Student Body Presidential Candidates Share Their Platforms

Liberty University’s Student Government Association’s student body election campaigns are now in full swing, as the three tickets for president and vice president of the student body have launched. As the candidates prepare for voting day April 20, here is what each one is hoping to do for the campus.


A.J. Strom and Chris Porter — We Hear You

For Strom and Porter, politicians are notorious for making abstract promises that make it difficult to measure any solid success or change, and their promise to not follow suit is central to their campaign.

Strom and Porter said they are running a campaign that lays out four solid steps that make SGA do what it was designed to do, which Strom says is two things: be the bridge between students and administration and work with clubs as a resource for them.

“We understand that SGA has a lot of problems, and in our campaign, our platform is that we want to take concrete steps to fix SGA so that it is as effective as possible,” Strom said.

Strom and Porter’s plan is broken into four action steps centered around making the voices of students heard.


  • Relevant Reform: Strom and Porter said they do not plan on “telling people what the issues are,” and instead want to listen to what students think should be addressed.


  • True Accountability: The candidates have a plan for an updated online legislation tracker that includes a voting tracker for students to monitor and check on delegates and executive officials to see what progress is being made.


  • Clubs Done Right: Strom claims under his administration, there will be more hearings for clubs to make their complaints and needs heard and that SGA will help clubs expand their marketing.


  • A Christ Centered SGA: The two would like to add a new focus in SGA on spiritual life by hosting more spiritual life events and by creating the position of Christian Life Director who would help foster a Christian community within SGA.


“We are not coming in to this campaign with a personal agenda for change,” Strom said, “We want students to bring their ideas for change to us.”

If you would like to learn more about Strom and Porter’s campaign check out their website:


Caleb Fitzpatrick and Esther Lusenge — Lead with Your Voice


Fitzpatrick and Lusenge’s campaign is centered on a strong message of inclusivity, wherein they have said they hope to break the world’s assumption of the “typical Liberty student.” Their campaign slogan of “Lead With Your Voice” comes from a promise to support students in speaking out for themselves.

Fitzpatrick and Lusenge thus propose a Student Government Association that is not revolved around them, but rather the voice of the student body.

“The hope is that this isn’t just me. If it is, I am in trouble,” Fitzpatrick said. “But we have gained so much feedback already. It’s contagious; our team is so passionate.”

Fitzpatrick also said he believes SGA has the resources and potential to initiate a movement on campus to become more engaged and involved in community service project in Lynchburg. He has brought up the need to alleviate Lynchburg’s extraordinarily high poverty rate.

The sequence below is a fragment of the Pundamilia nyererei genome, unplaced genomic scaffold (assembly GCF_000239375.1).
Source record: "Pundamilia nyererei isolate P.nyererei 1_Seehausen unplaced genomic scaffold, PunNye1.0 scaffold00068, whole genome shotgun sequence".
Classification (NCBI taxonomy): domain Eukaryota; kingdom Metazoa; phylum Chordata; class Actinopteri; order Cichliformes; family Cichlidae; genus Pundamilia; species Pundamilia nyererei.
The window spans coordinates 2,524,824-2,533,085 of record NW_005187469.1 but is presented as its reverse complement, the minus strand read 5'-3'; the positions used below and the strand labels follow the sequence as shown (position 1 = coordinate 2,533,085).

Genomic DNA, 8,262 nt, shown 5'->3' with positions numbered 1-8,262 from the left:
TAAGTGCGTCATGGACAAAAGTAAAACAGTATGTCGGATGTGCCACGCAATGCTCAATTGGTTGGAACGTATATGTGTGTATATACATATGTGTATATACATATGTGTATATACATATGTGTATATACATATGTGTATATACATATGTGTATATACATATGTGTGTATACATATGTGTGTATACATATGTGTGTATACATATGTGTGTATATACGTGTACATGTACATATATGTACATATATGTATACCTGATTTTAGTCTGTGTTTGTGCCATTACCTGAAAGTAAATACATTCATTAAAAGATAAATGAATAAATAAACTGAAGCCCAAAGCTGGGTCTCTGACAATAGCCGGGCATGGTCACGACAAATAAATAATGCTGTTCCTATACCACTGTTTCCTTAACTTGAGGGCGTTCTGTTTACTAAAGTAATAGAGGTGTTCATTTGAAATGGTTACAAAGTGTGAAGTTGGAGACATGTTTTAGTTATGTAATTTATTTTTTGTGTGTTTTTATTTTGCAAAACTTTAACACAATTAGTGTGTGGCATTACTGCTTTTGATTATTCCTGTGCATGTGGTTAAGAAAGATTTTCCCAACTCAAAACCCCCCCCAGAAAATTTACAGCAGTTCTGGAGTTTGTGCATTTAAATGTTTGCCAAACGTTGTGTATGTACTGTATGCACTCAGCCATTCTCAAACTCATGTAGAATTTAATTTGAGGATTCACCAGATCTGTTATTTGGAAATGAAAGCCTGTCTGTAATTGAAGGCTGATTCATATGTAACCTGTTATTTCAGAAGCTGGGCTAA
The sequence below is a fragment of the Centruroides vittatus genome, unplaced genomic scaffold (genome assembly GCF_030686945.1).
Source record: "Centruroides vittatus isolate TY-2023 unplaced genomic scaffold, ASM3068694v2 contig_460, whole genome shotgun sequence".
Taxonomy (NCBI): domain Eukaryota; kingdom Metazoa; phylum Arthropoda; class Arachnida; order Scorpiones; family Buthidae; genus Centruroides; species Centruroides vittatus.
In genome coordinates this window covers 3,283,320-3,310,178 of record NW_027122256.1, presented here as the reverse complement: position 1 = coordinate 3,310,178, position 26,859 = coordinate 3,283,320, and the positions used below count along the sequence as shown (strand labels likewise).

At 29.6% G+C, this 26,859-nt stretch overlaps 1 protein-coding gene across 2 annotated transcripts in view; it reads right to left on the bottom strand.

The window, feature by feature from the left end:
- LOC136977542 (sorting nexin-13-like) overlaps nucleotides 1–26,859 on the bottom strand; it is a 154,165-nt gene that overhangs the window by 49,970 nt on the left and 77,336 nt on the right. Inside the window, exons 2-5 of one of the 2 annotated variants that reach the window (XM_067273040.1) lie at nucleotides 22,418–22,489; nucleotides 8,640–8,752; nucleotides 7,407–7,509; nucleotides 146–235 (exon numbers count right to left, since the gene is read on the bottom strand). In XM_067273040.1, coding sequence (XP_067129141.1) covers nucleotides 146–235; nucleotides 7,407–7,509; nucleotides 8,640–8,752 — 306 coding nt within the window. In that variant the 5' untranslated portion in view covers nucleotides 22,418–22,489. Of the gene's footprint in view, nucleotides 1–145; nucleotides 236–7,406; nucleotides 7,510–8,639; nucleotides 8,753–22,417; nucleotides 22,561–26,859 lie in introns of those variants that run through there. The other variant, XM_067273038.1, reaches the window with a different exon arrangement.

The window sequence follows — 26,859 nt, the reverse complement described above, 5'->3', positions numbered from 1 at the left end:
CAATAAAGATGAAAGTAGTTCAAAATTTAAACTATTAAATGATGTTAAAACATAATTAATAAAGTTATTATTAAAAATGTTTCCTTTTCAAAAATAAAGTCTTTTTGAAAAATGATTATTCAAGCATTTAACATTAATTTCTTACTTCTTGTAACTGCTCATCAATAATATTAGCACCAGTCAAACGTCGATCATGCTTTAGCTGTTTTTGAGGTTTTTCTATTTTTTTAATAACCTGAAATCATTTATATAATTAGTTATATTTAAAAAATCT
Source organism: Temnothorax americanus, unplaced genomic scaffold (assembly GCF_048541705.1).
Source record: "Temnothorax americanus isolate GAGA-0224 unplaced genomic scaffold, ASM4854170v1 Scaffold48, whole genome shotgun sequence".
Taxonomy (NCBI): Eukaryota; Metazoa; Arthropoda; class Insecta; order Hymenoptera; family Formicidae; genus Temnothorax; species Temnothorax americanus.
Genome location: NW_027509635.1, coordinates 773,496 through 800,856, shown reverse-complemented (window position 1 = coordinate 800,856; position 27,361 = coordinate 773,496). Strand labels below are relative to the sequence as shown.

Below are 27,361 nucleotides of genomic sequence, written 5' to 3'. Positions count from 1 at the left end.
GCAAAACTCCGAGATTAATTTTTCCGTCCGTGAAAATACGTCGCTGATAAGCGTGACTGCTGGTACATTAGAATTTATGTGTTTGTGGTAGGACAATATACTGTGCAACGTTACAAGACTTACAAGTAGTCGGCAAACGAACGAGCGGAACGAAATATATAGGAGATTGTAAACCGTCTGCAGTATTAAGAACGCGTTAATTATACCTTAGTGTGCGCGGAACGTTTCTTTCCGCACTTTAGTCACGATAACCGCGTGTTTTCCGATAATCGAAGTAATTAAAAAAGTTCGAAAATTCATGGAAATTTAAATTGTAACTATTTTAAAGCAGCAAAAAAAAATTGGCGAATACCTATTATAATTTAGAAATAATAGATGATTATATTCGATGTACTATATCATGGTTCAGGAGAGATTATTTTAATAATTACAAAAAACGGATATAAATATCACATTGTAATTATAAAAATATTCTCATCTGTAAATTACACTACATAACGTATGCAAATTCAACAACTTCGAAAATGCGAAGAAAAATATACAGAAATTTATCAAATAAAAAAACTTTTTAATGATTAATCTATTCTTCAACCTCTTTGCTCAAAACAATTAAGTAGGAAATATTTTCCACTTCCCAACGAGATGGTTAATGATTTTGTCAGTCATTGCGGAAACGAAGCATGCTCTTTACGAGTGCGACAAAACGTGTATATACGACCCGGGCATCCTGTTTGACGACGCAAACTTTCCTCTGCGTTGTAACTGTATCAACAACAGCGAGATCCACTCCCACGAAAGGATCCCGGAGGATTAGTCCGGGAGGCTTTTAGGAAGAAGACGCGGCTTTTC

The three main points of their campaign reach both on and off campus.


  • Events: These candidates plan on hosting more events to foster discussion between students and SGA and bring more awareness to the resources provided by SGA.


  • Clubs: Fitzpatrick and Lusenge believe that clubs are an important piece of the student body, and they plan on bringing more focus to promoting, funding and gathering feedback for improvements in clubs.


  • Community Engagement: Of the points presented by this campaign, this is the one the candidates are most passionate about. Fitzpatrick has been building relationships with local officials in an attempt to create more opportunities for students to become more engaged in the Lynchburg community.


For Fitzpatrick though, his hopes are that this movement will carry on long after his time as a student here.


To find out more about the movement check out their website at:



Jacob Page and Derek Rockey — Rise and Shine

Similar to Strom and Porter, Page and Rockey have centered their campaigns on the frustration of elitist politics, and they have communicated that they are hoping to take their campaign in a different direction.

“We don’t want SGA to be some political, elitist, secluded club,” Page said. “We want it to be something where anybody can access it and don’t feel like they’re on the outside.”

Page and Rockey said that students should be able to access the untapped potential of SGA’s resources and position.

Furthermore, the candidates said they were grateful for everything the school has done for them, and they wanted to bring back a sense of appreciation for the campus.

Their campaign is summed up in two words.


  • Rise: They hope to instill a renewed sense of pride, tradition and school spirit on campus and generate a movement of fresh zeal for the school’s original vision that will rival the greatest schools across the country.


  • Shine: Page and Rockey hope to encourage a broader student support for community action to fulfill what they have said is the original purpose of Liberty.

They plan on partnering with LU Serve to present students with more service-oriented projects, creating opportunities for local pastors and leaders to speak, and they have already built relationships with town officials to begin brainstorming community outreach projects.

“There is that saying, ‘If it’s Christian, it ought to be better,’” Page said, “We want to see the school rise to the top and be all that it is called to be.”

You can find more information about rising and shining on their Instagram: @pagerockey18

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